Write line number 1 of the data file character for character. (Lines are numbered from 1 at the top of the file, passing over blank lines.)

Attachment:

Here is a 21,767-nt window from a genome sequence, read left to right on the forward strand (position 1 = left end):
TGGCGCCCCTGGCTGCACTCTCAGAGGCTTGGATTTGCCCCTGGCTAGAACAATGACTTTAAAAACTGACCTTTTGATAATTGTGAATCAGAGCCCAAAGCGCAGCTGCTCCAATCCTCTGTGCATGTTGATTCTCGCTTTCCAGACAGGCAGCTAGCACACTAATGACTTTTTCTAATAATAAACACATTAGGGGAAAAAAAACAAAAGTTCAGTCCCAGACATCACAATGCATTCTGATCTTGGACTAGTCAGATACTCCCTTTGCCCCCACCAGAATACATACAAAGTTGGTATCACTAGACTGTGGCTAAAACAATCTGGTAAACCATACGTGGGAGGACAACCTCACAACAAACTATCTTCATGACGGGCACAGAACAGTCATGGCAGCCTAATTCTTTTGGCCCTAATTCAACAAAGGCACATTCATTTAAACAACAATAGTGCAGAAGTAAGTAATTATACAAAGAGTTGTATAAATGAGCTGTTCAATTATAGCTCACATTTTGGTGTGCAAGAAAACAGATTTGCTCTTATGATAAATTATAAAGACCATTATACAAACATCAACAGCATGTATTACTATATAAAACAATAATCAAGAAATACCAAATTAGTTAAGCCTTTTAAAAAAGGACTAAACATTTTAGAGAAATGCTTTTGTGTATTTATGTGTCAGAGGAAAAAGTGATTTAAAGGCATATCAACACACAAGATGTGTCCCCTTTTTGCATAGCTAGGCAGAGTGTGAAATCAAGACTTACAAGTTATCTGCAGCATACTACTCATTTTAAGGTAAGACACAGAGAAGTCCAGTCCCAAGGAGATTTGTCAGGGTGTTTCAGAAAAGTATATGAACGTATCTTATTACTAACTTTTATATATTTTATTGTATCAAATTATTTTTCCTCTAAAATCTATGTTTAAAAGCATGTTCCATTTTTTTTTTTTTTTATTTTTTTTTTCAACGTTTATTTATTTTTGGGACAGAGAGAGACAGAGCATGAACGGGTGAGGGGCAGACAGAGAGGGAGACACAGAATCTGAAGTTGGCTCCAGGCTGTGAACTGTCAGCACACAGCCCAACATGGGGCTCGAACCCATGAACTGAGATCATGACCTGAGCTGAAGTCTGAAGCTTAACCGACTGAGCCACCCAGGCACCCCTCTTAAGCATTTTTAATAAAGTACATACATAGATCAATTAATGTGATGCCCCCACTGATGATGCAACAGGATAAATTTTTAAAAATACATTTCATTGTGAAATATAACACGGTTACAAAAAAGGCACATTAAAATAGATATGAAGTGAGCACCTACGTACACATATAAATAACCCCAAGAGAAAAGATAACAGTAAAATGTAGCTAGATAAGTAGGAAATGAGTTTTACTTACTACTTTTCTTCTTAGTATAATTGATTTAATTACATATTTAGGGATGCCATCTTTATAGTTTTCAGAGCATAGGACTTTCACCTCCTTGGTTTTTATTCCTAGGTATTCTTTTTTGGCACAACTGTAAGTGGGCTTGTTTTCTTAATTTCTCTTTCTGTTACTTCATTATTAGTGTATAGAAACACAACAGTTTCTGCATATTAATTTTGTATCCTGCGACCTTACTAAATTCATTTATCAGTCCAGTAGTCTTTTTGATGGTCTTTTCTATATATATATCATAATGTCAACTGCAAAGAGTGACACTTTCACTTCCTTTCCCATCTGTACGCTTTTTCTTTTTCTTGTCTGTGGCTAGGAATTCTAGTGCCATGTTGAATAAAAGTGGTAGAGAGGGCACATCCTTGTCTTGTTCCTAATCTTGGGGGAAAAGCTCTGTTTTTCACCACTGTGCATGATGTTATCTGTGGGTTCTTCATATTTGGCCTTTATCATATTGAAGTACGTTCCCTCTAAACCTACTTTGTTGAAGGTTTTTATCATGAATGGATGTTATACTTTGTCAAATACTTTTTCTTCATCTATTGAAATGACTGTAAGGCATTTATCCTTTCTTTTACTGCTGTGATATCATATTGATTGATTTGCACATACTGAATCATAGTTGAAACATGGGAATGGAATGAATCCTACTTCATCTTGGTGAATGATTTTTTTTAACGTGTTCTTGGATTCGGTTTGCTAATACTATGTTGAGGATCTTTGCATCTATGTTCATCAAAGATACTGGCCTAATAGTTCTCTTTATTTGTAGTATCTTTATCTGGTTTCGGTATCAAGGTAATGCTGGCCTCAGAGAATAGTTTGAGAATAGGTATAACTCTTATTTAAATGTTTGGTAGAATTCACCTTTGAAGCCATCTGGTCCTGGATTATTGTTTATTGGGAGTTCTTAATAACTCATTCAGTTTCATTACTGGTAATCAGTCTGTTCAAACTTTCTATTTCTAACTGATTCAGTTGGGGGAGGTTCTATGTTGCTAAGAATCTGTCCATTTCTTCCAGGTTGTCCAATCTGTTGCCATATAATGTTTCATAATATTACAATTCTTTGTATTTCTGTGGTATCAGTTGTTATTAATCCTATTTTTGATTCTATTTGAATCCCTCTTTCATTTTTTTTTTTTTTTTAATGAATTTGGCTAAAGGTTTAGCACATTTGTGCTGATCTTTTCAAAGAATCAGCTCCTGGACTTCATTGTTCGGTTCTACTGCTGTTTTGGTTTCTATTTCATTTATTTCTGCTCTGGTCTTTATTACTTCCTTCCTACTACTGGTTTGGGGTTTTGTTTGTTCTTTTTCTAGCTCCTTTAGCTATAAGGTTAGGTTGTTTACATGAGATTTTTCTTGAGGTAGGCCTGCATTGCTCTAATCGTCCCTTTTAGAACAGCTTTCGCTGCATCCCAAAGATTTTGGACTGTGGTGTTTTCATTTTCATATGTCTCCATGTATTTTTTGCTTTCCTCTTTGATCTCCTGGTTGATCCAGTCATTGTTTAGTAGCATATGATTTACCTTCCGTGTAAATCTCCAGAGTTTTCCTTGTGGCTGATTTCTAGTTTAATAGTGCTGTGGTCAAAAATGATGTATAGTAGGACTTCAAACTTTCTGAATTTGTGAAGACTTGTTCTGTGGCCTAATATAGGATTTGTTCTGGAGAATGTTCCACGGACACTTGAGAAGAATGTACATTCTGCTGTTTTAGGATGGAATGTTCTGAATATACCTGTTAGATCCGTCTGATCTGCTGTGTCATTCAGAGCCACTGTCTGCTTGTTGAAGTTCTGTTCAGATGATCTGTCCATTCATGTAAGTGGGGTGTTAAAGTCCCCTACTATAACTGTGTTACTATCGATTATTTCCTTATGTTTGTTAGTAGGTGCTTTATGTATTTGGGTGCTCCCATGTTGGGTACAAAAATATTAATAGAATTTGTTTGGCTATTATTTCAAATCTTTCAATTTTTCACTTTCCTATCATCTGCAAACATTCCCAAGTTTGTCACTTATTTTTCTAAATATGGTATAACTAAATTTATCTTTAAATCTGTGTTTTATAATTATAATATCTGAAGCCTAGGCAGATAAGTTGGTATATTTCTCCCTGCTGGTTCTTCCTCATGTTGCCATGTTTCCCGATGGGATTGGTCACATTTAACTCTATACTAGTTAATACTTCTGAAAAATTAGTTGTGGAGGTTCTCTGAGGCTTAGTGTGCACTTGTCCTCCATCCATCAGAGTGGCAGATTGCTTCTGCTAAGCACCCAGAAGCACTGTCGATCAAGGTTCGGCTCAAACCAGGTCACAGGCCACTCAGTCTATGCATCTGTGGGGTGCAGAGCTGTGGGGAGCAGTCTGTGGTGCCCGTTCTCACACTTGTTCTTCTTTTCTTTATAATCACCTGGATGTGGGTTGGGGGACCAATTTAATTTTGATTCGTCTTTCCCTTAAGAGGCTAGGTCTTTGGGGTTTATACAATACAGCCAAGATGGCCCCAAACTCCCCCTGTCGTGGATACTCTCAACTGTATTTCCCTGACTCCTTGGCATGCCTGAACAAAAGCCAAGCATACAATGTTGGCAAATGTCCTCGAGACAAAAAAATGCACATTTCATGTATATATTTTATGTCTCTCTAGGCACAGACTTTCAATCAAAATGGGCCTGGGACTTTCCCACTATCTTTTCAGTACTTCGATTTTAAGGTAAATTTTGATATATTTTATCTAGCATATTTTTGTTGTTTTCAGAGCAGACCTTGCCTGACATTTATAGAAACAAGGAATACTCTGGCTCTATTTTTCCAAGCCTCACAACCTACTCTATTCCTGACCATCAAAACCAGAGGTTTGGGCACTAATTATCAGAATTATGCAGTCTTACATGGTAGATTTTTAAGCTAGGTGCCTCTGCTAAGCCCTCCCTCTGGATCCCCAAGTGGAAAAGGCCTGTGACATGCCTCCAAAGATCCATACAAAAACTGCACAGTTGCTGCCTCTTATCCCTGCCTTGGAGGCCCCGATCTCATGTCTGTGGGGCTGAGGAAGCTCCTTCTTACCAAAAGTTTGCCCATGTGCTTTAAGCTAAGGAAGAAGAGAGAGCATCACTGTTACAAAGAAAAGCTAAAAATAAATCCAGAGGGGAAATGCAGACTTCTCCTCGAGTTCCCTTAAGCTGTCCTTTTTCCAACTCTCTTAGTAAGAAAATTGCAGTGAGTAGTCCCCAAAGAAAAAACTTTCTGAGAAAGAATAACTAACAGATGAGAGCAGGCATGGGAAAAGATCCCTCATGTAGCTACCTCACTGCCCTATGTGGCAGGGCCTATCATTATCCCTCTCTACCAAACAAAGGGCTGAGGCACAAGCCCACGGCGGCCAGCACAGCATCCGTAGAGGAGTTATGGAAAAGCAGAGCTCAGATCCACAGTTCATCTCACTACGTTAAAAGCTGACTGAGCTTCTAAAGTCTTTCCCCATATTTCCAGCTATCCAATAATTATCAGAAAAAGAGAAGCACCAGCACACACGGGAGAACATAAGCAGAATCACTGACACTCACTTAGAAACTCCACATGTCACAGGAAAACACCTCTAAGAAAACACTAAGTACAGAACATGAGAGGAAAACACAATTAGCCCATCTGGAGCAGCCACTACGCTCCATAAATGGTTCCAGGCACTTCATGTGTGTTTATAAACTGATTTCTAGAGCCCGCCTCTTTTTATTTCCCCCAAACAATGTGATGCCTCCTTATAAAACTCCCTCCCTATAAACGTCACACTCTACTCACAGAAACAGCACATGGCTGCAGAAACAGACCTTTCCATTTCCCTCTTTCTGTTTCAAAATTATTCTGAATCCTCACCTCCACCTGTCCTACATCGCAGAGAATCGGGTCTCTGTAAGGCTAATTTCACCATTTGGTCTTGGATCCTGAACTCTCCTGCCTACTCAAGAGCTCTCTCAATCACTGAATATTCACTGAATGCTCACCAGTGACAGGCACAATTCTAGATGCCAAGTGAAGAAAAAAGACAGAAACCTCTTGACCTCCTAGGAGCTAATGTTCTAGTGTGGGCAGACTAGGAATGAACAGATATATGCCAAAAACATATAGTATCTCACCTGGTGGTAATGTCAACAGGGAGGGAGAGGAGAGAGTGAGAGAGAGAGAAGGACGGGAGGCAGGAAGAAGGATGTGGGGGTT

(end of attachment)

Here is a 21,767-nt window from a genome sequence, read left to right on the forward strand (position 1 = left end):